Innovation is about creating and capturing new value. We often focus on the creation of value: that’s the world of designers and developers, the darlings that make software companies grow.
But let me give a shout-out to the marketers in the room: those responsible for taking the wonderful THING that now exists and getting into the hands of the right people.
Recently I was working with a team on their marketing and product strategy. It was a mature product, and we conducted Jobs to be Done interviews to learn more about their customers, what progress they were trying to make, and how this product helped them make that progress.
We quickly realized that this product was serving two distinct audiences. There were buyers from two different departments in companies buying this product, and they were using it very differently.
My client had a robust product, with some really critical features– for ONE of these use cases.
The problem was that they weren’t able to charge what that feature was worth to those who would pay it, because of how the product was packaged.
Imagine this: You create something really great….for a subset of your users.
You ask 100 of your users what they’d pay for Feature B. 95 of them say zero. 5 of them say $2000/month.
Now imagine you’re trying to sell the same package to both of them. What value do you try to extract for that feature?
If you charge $2000/month, you’ll probably lose many of the people who don’t value the feature. But if you charge anything less than that, you’re missing out on maximizing your revenue from those willing to pay for it.
Disaggregating features is how we buy plane tickets and cell phone plans. I want to pay for what I’ll use, and no more.
When it comes to consumer products like cell plans, we may not easily be able to segment users into meaningful groups to create custom packages. But if the case of this product/feature specifically, we knew it was a particular vertical that highly valued this feature (in fact, it was a requirement).
This is why we have to consider the 4-Ps of marketing (Product, Price, Place and Promotion) as a set. Once you start to tease apart certain features that are valuable to a segment, you can develop much more targeted, compelling positioning. What are those specific buyers hoping to achieve? What Job are they trying to get Done? What are they struggling with, and how can your product help them?
When you have a single product that’s trying to meet the needs of very different buyers, you end up with a generic product, a ho-hum package and a lackluster price.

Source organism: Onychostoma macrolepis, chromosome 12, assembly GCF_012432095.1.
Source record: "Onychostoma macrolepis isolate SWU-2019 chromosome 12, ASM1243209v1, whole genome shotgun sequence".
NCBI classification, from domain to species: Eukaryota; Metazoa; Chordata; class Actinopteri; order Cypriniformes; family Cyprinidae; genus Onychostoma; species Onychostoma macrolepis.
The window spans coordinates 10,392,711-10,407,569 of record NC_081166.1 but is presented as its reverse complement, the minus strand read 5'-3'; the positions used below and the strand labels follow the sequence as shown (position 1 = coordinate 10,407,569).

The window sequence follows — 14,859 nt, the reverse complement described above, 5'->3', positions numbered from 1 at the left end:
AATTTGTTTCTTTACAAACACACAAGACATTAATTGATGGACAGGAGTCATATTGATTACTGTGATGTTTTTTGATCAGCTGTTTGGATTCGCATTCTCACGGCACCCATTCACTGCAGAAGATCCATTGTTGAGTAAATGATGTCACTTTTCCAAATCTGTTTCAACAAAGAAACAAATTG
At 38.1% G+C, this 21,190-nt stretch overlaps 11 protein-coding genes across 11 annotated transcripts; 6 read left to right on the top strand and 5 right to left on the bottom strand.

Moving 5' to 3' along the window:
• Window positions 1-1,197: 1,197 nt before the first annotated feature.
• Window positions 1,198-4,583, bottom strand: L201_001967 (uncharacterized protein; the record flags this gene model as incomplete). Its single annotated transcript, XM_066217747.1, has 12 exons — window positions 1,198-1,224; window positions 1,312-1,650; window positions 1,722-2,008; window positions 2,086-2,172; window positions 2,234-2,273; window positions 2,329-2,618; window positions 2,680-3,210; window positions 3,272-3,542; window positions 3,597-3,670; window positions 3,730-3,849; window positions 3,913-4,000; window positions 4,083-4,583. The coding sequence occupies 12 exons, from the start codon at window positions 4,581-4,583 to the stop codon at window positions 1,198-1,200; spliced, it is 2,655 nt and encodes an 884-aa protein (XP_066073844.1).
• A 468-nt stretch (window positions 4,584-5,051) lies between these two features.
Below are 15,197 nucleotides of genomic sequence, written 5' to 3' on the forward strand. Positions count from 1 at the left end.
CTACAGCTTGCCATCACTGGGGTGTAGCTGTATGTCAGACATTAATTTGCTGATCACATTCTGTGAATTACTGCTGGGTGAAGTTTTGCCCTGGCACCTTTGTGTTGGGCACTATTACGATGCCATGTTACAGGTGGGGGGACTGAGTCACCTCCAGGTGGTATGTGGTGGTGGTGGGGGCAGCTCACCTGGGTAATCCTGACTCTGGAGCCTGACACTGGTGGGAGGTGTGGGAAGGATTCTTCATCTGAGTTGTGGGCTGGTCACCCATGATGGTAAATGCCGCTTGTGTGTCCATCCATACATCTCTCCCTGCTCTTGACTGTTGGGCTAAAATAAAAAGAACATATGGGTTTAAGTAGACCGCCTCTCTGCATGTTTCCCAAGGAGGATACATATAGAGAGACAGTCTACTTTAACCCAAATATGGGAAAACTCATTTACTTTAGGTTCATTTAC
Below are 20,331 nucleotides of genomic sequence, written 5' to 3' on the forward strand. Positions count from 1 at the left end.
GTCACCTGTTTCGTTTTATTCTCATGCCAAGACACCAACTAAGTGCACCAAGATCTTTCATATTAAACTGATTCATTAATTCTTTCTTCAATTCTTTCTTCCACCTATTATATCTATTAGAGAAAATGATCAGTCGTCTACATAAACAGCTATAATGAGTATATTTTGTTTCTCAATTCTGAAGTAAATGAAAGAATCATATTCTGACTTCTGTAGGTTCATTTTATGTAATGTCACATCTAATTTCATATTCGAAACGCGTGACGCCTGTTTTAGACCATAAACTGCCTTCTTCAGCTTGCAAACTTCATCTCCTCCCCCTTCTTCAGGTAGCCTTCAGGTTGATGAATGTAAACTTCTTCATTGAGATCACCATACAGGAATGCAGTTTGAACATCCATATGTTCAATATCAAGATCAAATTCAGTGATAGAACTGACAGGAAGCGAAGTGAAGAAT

Remember our feature valued by a subsegment?
By splitting the price and positioning of the product, you are satisfying the customer segments and not devaluing your feature.
As an aside for those of you struggling with limiting your product to a specific type of user. I’ve heard startups asked (more often than I ‘d care to admit): “couldn’t Google do this and kill your company?” A huge company like Google doesn’t dabble in niches. It expects massive returns from its investments. So by developing very targeted, valuable solutions for a specific target market, you may actually insulate yourself from ‘the big guys.’
Yes, designing and building your products such that certain features can be turned on or off for different segments may increase the technical complexity.
But our goal as product innovators should be to create value for our customers and capture value for our shareholders.
If we look at product features and start assigning them to different use cases, it may come out pretty quickly that you’re designing one products for many different people. The danger is that what you’re end up with is not serving any of them well.
The word “persona” has a negative connotation because we worry that it’s a made-up description of a fictional person. But having an idea of who your customer is — stemming from research– and designing for him is going to help you tell a much more convincing brand and product story.
Earlier in my career as part of the Innovation team at LexisNexis I was working on a product concept for employment lawyers. We had our concept and shared it with seasoned professionals. “Good idea… but not for me” was a frequent response.
“Lawyer practicing employment law” was a segment, but we needed to dig past the demographics and get into what they were trying to get done and where they were struggling. Our concept would benefit more junior professionals. Hearing “not for me” — really hearing it — was critical. Not the “good idea” part. People don’t buy good ideas. They buy products and services that help them get jobs done.
The $2000/month feature was created to help segment B get their job done. But it held no value for segment A. So what’s the value of the feature?
You can’t say. Because if you consider your product is a tool to keep customers get a job done under certain circumstances, you have two different circumstances here that require different solutions.
Once you understand the customer’s desired progress and what it’s worth to him to make that progress, you can start to understand the value your feature offers. This is a much better anchor of price than any sort of cost- or market-based calculation.
Do your customers a favor, and give them a clear solution to help them make progress, without extra complexity. They will reward you for it.